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Article

Sheila S. Blair and Jonathan M. Bloom

Lebanese–American artist and writer. Daughter of a Greek Christian mother and a Syrian Muslim father, she was educated in Lebanon and at universities in France and the United States. For many years she taught the philosophy of art at Dominican College, San Rafael, CA. She also lectured and taught at many other colleges and universities until her retirement in the late 1970s. Also a novelist and poet, she combined Arabic calligraphy with modern language in her drawings, paintings, ceramics and tapestries. She explored the relationship between word and image in over 200 “artist books,” in which she transcribed in her own hand Arabic poetry from a variety of sources....

Article

Ainu  

Hans Dieter Ölschleger

Peoples who once lived in northern Japan and are now restricted to the islands of Hokkaido (Japan), southern Sakhalin and the Kuril chain. The Ainu live in an area that has been influenced by Chinese, Siberian and especially Japanese culture. Until the 17th century, when the Ainu began to practise small-scale agriculture in south-western Hokkaido, they subsisted by fishing and hunter–gathering. Although the gradual Japanese colonization of Hokkaido had almost eradicated Ainu culture by the early 20th century, the post-war period has witnessed a revival of Ainu culture and language....

Article

Gordon Campbell

Hindi term for ‘tie and dye’, a mode of dyeing in which knots are tied in the fabric to prevent knotted parts from absorbing the dye. The term was imported into Europe (with the spelling bandana or bandanna) to denote a richly coloured silk handkerchief, with spots left white or yellow by the process described above; the term is now applied to cotton handkerchiefs and headscarves....

Article

Gordon Campbell

Unwoven cloth made from the bast (inner bark) of a tree. It is also known as ‘tapa’, with reference to the Polynesian bark cloth made from the bark of the paper mulberry and used for clothing. There is a huge collection of Polynesian bark cloth in the Bernice Pauahi Bishop Museum in Honolulu. In sub-Saharan Africa bark cloth was traditionally decorated with free-hand painting applied with grass brushes, and was used for room-dividers and screens as well as clothing. Its widest application was in Japan, where bark cloth was used for windows, screens, kites, flags and umbrellas....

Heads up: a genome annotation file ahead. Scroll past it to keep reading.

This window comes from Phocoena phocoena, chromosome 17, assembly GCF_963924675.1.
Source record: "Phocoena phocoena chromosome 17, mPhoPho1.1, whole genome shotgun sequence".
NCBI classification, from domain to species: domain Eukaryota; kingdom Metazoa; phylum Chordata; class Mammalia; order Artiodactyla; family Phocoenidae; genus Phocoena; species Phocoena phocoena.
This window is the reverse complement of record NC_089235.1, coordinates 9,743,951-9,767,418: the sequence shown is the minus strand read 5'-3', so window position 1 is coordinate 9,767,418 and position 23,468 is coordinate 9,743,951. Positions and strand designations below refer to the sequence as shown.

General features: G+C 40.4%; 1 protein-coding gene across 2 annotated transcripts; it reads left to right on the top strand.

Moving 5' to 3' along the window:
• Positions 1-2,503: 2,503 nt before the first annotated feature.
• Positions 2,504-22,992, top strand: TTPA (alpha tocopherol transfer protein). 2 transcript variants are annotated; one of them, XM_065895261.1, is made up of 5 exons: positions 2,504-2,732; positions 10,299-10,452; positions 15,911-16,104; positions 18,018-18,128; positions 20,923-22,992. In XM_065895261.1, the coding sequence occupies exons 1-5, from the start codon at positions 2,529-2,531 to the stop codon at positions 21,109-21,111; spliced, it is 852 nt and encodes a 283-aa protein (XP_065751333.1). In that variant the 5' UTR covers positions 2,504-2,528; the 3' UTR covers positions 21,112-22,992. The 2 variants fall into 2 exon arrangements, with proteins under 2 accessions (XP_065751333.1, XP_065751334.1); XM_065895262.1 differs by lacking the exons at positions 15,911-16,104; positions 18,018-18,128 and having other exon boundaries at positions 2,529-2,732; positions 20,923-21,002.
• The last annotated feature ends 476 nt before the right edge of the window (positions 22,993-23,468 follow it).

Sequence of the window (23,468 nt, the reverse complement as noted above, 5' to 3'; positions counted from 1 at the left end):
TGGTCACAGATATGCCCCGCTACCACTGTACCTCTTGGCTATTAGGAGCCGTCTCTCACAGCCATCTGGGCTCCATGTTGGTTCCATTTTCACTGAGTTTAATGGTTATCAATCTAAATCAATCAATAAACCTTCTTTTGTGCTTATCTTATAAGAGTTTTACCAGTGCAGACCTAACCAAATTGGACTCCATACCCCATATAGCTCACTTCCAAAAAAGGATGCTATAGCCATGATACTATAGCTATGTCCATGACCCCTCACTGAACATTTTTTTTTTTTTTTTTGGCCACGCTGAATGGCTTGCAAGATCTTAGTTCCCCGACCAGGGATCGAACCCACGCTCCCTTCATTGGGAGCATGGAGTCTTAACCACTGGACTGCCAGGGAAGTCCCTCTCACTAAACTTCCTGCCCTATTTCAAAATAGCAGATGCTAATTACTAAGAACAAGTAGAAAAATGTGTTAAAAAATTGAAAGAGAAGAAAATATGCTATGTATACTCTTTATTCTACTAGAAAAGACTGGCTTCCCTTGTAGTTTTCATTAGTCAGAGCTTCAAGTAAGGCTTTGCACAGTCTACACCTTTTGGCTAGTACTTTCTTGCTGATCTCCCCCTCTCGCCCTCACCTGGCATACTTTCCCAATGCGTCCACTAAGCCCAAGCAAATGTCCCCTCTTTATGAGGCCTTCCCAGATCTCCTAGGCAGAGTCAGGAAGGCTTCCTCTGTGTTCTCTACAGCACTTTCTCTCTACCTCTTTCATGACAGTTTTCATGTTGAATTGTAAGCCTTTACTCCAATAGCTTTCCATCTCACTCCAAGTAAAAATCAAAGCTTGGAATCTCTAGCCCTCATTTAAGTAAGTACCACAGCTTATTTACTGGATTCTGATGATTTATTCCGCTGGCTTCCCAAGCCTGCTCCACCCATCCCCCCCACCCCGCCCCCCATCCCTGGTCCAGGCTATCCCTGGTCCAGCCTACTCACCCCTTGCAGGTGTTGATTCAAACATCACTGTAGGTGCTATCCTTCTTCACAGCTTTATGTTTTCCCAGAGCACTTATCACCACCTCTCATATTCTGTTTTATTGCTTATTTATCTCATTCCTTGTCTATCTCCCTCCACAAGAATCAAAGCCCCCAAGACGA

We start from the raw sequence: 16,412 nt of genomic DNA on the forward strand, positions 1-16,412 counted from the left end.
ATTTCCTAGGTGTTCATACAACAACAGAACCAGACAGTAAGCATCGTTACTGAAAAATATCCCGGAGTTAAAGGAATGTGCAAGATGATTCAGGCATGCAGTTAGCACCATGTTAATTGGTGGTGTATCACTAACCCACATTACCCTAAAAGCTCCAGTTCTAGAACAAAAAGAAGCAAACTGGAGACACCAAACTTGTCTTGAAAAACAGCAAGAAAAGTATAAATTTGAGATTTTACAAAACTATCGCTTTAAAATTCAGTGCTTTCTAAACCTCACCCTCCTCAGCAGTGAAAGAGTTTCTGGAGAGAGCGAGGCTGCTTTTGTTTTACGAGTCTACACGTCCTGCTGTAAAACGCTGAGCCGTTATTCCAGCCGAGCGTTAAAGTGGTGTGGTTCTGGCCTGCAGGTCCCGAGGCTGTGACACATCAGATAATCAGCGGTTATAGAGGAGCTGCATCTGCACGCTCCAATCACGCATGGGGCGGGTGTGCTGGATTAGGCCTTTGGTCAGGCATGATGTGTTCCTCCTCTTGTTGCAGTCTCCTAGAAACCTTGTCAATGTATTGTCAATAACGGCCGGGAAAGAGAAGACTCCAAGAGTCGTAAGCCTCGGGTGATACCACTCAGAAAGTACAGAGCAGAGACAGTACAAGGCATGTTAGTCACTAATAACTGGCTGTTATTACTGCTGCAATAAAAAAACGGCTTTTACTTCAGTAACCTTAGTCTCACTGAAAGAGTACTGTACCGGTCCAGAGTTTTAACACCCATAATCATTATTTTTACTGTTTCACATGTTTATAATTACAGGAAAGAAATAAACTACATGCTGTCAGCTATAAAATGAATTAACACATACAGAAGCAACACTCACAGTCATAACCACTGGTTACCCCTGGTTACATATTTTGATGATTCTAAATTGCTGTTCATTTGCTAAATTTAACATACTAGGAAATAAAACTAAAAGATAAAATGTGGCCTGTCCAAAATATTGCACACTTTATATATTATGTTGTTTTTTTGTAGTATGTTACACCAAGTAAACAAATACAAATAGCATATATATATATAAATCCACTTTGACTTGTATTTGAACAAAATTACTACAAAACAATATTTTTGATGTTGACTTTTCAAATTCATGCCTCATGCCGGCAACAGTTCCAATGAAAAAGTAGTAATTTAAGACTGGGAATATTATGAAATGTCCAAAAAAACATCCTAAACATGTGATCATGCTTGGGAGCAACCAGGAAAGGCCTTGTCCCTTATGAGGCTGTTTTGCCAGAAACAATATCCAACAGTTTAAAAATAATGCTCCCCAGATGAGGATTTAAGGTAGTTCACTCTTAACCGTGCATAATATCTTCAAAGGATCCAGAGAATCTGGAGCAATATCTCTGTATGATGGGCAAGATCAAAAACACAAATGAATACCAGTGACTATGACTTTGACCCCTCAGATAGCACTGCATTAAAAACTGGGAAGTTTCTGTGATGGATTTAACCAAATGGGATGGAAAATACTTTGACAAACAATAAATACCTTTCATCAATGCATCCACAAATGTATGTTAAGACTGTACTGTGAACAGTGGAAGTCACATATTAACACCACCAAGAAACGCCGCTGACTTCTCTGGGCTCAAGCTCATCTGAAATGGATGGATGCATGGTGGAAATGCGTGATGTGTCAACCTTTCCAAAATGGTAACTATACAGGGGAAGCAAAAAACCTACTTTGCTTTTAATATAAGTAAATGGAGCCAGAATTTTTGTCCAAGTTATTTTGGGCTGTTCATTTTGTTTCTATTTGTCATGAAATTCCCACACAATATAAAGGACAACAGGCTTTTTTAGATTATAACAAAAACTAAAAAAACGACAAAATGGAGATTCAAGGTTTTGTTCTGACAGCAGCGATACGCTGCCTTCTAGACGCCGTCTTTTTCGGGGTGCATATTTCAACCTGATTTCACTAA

Article

Batik  

Susi Dunsmore

Resist dyeing technique. Patterns are created on cloth (usually undyed cotton or silk) by painting, printing or stencilling designs in wax, rice or cassava paste, mud or some other dye-resistant substance on to those areas intended to retain their original colour after dyeing. Further patterns and colours can be introduced by altering or adding to the resist areas before redyeing. Finally, the resist media are removed by rubbing or washing. Delicate lines within the patterns, where the resist substance has cracked and allowed the dye to seep in, are characteristic of the technique....

Article

Chinese, 20th century, male.

Active in Malaysia.

Born 1914, in Amoy.

Painter, batik designer. Genre scenes.

Modern School.

Cai Tianding (Chhuah Thean Teng) is regarded by the Malaysians as their most important national artist. He studied at Xiamen Art Academy and moved to Penang in ...

Article

Calico  

Gordon Campbell

In early use, a generic name for cotton cloth from India, which was imported from Calicut (now Kozhikode), on the Malabar Coast of Kerala. The term subsequently came to denote similar European cloths. In late 19th-century England it was applied to any white unprinted cotton cloth, though in the USA and Scotland such cloths were called ‘cotton’. In modern American English it now denotes a coarse printed cotton cloth....

Article

Sarah Scaturro

British fashion designer born in Turkish Cyprus. Chalayan won the British Fashion Award for Designer of the Year in 1999 and 2000. He is best known for his cerebral designs that reference architecture, geopolitics and technology, as well as exploring the theme of transformation.

Chalayan was educated in Cyprus before moving to London to attend Central St Martins College of Art and Design, where he graduated with honours in ...

Article

Dhurrie  

Gordon Campbell

Cotton flatweave carpet made in India; see also Indian subcontinent, §VIII, 4, (iii), §VIII, 4(iii).

N. Chaldecott: Dhurries: History, Pattern, Technique, Identification (New York, 2003)

Article

Milo Cleveland Beach